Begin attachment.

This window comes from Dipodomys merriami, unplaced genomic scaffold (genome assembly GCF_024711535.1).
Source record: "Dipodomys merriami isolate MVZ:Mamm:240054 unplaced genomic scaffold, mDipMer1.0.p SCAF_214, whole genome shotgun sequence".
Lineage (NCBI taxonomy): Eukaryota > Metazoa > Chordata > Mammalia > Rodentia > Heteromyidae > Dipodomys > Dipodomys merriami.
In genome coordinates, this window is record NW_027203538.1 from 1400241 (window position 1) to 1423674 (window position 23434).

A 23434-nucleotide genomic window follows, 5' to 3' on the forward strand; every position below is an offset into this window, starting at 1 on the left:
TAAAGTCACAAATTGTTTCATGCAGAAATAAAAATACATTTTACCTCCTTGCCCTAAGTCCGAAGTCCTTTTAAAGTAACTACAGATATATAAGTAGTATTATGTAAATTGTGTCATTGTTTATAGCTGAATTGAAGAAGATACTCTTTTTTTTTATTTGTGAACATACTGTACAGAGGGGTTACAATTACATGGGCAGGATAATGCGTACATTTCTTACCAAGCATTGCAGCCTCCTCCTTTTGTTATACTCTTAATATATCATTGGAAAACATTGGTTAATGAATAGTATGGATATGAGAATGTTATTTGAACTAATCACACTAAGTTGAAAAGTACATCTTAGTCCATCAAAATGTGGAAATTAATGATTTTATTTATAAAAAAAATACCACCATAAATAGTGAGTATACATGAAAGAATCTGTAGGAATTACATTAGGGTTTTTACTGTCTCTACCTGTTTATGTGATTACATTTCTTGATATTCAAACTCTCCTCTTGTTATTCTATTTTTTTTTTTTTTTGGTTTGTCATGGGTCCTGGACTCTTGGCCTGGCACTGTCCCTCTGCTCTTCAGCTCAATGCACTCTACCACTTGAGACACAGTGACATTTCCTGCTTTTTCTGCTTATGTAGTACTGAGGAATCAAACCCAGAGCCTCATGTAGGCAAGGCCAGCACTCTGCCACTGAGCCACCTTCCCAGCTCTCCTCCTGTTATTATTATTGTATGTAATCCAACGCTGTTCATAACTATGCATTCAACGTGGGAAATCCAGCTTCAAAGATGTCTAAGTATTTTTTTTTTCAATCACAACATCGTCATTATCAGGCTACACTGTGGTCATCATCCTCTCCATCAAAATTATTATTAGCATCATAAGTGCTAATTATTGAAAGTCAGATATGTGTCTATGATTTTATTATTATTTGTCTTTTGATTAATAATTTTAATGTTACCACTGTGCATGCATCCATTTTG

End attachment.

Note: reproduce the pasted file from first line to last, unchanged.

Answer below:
This window comes from Dipodomys merriami, unplaced genomic scaffold (genome assembly GCF_024711535.1).
Source record: "Dipodomys merriami isolate MVZ:Mamm:240054 unplaced genomic scaffold, mDipMer1.0.p SCAF_214, whole genome shotgun sequence".
Lineage (NCBI taxonomy): Eukaryota > Metazoa > Chordata > Mammalia > Rodentia > Heteromyidae > Dipodomys > Dipodomys merriami.
In genome coordinates, this window is record NW_027203538.1 from 1400241 (window position 1) to 1423674 (window position 23434).

A 23434-nucleotide genomic window follows, 5' to 3' on the forward strand; every position below is an offset into this window, starting at 1 on the left:
TAAAGTCACAAATTGTTTCATGCAGAAATAAAAATACATTTTACCTCCTTGCCCTAAGTCCGAAGTCCTTTTAAAGTAACTACAGATATATAAGTAGTATTATGTAAATTGTGTCATTGTTTATAGCTGAATTGAAGAAGATACTCTTTTTTTTTATTTGTGAACATACTGTACAGAGGGGTTACAATTACATGGGCAGGATAATGCGTACATTTCTTACCAAGCATTGCAGCCTCCTCCTTTTGTTATACTCTTAATATATCATTGGAAAACATTGGTTAATGAATAGTATGGATATGAGAATGTTATTTGAACTAATCACACTAAGTTGAAAAGTACATCTTAGTCCATCAAAATGTGGAAATTAATGATTTTATTTATAAAAAAAATACCACCATAAATAGTGAGTATACATGAAAGAATCTGTAGGAATTACATTAGGGTTTTTACTGTCTCTACCTGTTTATGTGATTACATTTCTTGATATTCAAACTCTCCTCTTGTTATTCTATTTTTTTTTTTTTTTGGTTTGTCATGGGTCCTGGACTCTTGGCCTGGCACTGTCCCTCTGCTCTTCAGCTCAATGCACTCTACCACTTGAGACACAGTGACATTTCCTGCTTTTTCTGCTTATGTAGTACTGAGGAATCAAACCCAGAGCCTCATGTAGGCAAGGCCAGCACTCTGCCACTGAGCCACCTTCCCAGCTCTCCTCCTGTTATTATTATTGTATGTAATCCAACGCTGTTCATAACTATGCATTCAACGTGGGAAATCCAGCTTCAAAGATGTCTAAGTATTTTTTTTTTCAATCACAACATCGTCATTATCAGGCTACACTGTGGTCATCATCCTCTCCATCAAAATTATTATTAGCATCATAAGTGCTAATTATTGAAAGTCAGATATGTGTCTATGATTTTATTATTATTTGTCTTTTGATTAATAATTTTAATGTTACCACTGTGCATGCATCCATTTTG